Singapore outlines fintech strategy, releases sandbox guidelines

Monetary Authority of Singapore underscores the importance of a regulatory regime that aids innovation while ensuring security, as well as the right infrastructure and ecosystem to support new technologies.
Written by Eileen Yu, Senior Contributing Editor

The Monetary Authority of Singapore (MAS) has outlined its framework for driving the country's fintech industry, focusing on the need to provide a "conducive" regulatory environment and ecosystem to support new technologies.

To support fintech developments, the authority must provide a regulatory regime that aids innovation while ensuring security as well as the infrastructure needed to drive the adoption of new technologies. Speaking at the FinTech Festival 2016 conference Wednesday, MAS Managing Director Ravi Menon further noted that legislation should not be introduced too early or it might hinder innovation, but the regulator still needed to keep pace with industry developments and assess potential risks.

Menon explained that MAS aimed to step in only when new technologies posed real risks or crossed a threshold, adding that regulatory intervention needed to be proportionate to the risk posed.

"Many technologies mitigate existing risks but may create new ones. The regulatory approach must seek to incentivise the risk mitigation aspects while restraining the new risks," he said, pointing to how the regulator had opted for "activity-based" policies governing payments and introduced guidelines to encourage secured cloud computing in the financial services industry.

MAS earlier this year also mooted the idea of a regulatory sandbox that would enable financial institutions to test products under less stringent laws. Menon added that it also provided an environment where experiments could fail "safely and cheaply", within controlled boundaries and without widespread adverse consequences.

In this aspect, the regulator had just finalised its regulatory sandbox guidelines, which he said incorporated industry feedback and was tested against actual sandbox applications.

Released on Wednesday, the document outlined how startups or financial institutions could go about testing fintech products and services that were likely to be regulated by MAS. Applicants would need to be reviewed and approved to proceed with the sandbox.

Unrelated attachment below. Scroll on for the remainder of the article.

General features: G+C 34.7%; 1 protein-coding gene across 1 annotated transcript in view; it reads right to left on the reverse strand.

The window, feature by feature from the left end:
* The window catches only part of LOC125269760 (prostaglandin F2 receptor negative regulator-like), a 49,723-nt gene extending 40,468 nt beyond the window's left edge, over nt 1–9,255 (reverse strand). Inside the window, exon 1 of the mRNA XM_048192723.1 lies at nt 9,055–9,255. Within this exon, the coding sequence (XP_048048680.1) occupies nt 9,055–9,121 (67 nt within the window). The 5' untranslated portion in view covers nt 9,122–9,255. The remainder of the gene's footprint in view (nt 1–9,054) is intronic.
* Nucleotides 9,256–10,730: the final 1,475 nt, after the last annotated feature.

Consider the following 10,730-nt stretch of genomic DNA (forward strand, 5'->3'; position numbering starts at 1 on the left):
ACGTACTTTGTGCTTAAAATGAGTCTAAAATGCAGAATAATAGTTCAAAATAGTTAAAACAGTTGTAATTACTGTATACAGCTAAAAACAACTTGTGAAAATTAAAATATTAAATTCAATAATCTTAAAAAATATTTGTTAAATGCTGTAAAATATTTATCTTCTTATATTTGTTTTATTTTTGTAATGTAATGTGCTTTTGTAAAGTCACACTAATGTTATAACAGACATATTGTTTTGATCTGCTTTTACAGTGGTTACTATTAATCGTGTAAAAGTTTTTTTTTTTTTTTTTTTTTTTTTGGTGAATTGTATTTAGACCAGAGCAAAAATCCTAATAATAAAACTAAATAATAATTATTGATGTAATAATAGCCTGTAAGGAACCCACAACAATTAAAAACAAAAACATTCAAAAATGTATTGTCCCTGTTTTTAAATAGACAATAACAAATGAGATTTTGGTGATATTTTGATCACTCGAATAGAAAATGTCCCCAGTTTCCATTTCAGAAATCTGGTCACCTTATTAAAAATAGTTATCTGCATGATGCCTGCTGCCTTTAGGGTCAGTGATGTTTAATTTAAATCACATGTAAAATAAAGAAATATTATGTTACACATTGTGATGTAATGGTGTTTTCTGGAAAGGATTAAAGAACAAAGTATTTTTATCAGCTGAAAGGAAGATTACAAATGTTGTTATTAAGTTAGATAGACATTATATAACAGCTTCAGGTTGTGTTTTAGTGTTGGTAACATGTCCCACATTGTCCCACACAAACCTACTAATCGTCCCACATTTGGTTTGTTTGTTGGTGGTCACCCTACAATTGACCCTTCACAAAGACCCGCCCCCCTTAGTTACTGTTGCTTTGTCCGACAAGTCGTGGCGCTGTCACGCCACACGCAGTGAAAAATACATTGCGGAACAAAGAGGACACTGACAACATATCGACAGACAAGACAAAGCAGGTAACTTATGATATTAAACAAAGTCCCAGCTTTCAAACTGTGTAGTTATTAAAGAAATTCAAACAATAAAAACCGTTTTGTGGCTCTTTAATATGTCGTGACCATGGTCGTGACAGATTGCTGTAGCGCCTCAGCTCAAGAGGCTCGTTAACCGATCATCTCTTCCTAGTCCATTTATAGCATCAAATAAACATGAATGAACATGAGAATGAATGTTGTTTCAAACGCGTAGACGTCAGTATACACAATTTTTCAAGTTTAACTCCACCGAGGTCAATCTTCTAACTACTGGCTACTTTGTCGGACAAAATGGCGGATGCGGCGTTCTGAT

Elaborating on the need also to facilitate the right infrastructure, Menon said common standards and interoperable systems were essential to enable innovations to quickly scale up. He added that MAS had set aside S$225 million over five years to drive the fintech industry and, earlier this year, established a fintech office with the National Research Foundation to provide a "one-stop" facility to address fintech matters.

He also stressed the need for physical spaces to support collaboration and experimentation, an electronic payments infrastructure, a national "know-your-customer" framework, a blockchain infrastructure to facilitate cross-border inter-bank payments, as well as an open API architecture.

He said MAS, the Singapore Exchange, and eight banks had just kicked off a proof-of-concept initiative to tap blockchain technology for inter-bank payments, including foreign currency transactions.

According to an MAS statement Wednesday, blockchain technology vendor R3 had been roped in to develop a pilot system that could be used to issue and transfer funds between the participating banks, which included Credit Suisse, United Overseas Bank, and OCBC Bank. BCS Information Systems would provide the existing payments gateway to facilitate the blockchain transactions.

"Such a system will be more resilient against stoppages by decentralising and distributing the software that records and validates payments," MAS said. "Participants can depend on the immutable record of transactions at the heart of the blockchain to reduce the cost of long-term record keeping."

The pilot system would allow the participating banks to deposit cash as collateral with the MAS in exchange for MAS-issued digital currency, which could be redeemed later for cash, Menon explained. The banks then would be able to pay each other directly using the digital currency, instead of sending payment instructions through MAS, he added.

To further bring about more efficiencies, he highlighted the need for standard protocols or APIs to define how systems and applications interact with each other. In this aspect, MAS today published a Finance-as-a-Service API Playbook, produced with the Association of Banks in Singapore, to provide guidance on the standardisation and use of APIs, Menon said. These included standards for information security, data exchange, and governance mechanisms.

MAS last week published APIs for 12 datasets, including frequently accessed information on exchange rates and interest rates.

Menon said more financial institutions also were expected to announced their own API initiatives in the next week.

"In an industry facing the headwinds of lower economic growth and heavier regulatory burdens, innovation must be the way to refresh and re-energise the business model," he said.

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